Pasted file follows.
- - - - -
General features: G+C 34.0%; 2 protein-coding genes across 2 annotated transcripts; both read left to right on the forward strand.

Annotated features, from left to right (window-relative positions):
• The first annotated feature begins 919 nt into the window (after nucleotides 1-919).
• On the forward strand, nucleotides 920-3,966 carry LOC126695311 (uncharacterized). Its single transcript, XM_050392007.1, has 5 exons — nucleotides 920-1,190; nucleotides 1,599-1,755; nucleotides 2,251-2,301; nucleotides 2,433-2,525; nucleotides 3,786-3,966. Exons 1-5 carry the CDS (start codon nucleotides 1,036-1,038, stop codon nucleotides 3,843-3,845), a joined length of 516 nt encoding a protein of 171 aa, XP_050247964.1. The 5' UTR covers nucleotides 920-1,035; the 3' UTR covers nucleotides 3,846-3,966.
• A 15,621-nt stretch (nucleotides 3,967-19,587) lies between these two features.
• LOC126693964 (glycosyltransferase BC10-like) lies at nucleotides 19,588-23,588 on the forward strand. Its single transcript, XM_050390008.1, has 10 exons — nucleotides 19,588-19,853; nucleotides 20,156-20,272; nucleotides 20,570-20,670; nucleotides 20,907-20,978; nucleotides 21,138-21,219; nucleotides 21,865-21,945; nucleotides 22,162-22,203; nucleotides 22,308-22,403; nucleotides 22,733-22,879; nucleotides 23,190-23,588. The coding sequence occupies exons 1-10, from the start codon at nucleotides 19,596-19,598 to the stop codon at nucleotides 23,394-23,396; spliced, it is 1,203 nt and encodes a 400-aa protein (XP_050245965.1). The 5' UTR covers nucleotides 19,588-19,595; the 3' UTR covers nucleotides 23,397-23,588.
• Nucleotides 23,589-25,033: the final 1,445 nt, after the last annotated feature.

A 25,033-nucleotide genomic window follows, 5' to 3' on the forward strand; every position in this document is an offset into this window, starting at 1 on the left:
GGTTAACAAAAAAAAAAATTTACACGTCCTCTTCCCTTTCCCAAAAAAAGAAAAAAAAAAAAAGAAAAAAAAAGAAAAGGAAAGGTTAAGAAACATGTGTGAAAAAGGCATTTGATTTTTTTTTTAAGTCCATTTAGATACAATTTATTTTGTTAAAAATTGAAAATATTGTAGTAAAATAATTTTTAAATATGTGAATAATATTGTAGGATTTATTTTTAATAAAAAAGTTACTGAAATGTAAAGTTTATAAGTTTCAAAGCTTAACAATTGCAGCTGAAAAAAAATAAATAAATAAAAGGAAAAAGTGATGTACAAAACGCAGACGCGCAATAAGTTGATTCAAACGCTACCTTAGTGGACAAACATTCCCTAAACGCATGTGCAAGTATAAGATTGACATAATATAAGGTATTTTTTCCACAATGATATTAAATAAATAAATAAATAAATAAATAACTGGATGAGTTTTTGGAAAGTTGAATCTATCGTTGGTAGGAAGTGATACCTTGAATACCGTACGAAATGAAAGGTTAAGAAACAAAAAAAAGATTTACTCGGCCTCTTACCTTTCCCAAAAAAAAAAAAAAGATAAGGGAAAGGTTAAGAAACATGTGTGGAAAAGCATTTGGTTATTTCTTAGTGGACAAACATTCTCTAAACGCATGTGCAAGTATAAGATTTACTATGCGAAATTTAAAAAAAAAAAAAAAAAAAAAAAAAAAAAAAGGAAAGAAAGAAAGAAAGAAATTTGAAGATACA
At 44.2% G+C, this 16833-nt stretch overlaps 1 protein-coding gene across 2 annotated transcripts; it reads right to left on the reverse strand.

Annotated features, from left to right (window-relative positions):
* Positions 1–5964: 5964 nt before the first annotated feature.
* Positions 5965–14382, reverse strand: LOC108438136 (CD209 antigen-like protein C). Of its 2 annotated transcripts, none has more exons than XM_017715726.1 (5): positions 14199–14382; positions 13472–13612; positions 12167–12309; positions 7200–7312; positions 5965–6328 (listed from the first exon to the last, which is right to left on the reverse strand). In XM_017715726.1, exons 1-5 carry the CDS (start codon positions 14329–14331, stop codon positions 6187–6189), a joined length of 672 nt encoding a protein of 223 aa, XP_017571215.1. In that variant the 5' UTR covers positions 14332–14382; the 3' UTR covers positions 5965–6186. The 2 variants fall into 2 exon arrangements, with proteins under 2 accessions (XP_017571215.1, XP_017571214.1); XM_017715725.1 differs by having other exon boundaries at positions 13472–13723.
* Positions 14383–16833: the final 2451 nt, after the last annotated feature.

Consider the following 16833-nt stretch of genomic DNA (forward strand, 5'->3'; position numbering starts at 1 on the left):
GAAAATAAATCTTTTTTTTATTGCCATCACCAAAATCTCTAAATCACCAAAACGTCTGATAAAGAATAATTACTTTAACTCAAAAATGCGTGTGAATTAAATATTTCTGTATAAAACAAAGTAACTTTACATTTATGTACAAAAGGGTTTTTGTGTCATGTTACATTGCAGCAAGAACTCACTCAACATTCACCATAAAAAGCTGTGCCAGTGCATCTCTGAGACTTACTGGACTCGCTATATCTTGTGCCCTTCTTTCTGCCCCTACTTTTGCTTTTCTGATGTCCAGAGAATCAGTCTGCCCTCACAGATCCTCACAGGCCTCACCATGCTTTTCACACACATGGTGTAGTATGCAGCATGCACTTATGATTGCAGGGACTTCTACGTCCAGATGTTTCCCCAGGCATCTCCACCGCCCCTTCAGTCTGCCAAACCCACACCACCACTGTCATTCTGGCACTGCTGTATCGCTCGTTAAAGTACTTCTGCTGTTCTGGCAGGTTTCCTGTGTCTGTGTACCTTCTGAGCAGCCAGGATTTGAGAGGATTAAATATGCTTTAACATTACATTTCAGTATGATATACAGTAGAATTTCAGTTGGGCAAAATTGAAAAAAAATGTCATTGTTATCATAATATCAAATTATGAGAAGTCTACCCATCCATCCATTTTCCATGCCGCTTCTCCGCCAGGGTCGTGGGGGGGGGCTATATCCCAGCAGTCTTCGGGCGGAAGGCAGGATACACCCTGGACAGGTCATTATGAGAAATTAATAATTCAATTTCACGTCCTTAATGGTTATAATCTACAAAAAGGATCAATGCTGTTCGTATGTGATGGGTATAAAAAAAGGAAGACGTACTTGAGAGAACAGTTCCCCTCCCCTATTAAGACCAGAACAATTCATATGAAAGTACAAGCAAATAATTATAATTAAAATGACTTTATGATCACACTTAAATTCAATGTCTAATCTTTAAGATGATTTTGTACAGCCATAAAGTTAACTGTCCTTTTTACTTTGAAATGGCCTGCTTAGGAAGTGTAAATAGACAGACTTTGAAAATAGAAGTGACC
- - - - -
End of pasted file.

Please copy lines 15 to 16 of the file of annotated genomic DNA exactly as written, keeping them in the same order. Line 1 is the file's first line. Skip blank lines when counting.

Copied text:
Consider the following 16833-nt stretch of genomic DNA (forward strand, 5'->3'; position numbering starts at 1 on the left):
GAAAATAAATCTTTTTTTTATTGCCATCACCAAAATCTCTAAATCACCAAAACGTCTGATAAAGAATAATTACTTTAACTCAAAAATGCGTGTGAATTAAATATTTCTGTATAAAACAAAGTAACTTTACATTTATGTACAAAAGGGTTTTTGTGTCATGTTACATTGCAGCAAGAACTCACTCAACATTCACCATAAAAAGCTGTGCCAGTGCATCTCTGAGACTTACTGGACTCGCTATATCTTGTGCCCTTCTTTCTGCCCCTACTTTTGCTTTTCTGATGTCCAGAGAATCAGTCTGCCCTCACAGATCCTCACAGGCCTCACCATGCTTTTCACACACATGGTGTAGTATGCAGCATGCACTTATGATTGCAGGGACTTCTACGTCCAGATGTTTCCCCAGGCATCTCCACCGCCCCTTCAGTCTGCCAAACCCACACCACCACTGTCATTCTGGCACTGCTGTATCGCTCGTTAAAGTACTTCTGCTGTTCTGGCAGGTTTCCTGTGTCTGTGTACCTTCTGAGCAGCCAGGATTTGAGAGGATTAAATATGCTTTAACATTACATTTCAGTATGATATACAGTAGAATTTCAGTTGGGCAAAATTGAAAAAAAATGTCATTGTTATCATAATATCAAATTATGAGAAGTCTACCCATCCATCCATTTTCCATGCCGCTTCTCCGCCAGGGTCGTGGGGGGGGGCTATATCCCAGCAGTCTTCGGGCGGAAGGCAGGATACACCCTGGACAGGTCATTATGAGAAATTAATAATTCAATTTCACGTCCTTAATGGTTATAATCTACAAAAAGGATCAATGCTGTTCGTATGTGATGGGTATAAAAAAAGGAAGACGTACTTGAGAGAACAGTTCCCCTCCCCTATTAAGACCAGAACAATTCATATGAAAGTACAAGCAAATAATTATAATTAAAATGACTTTATGATCACACTTAAATTCAATGTCTAATCTTTAAGATGATTTTGTACAGCCATAAAGTTAACTGTCCTTTTTACTTTGAAATGGCCTGCTTAGGAAGTGTAAATAGACAGACTTTGAAAATAGAAGTGACC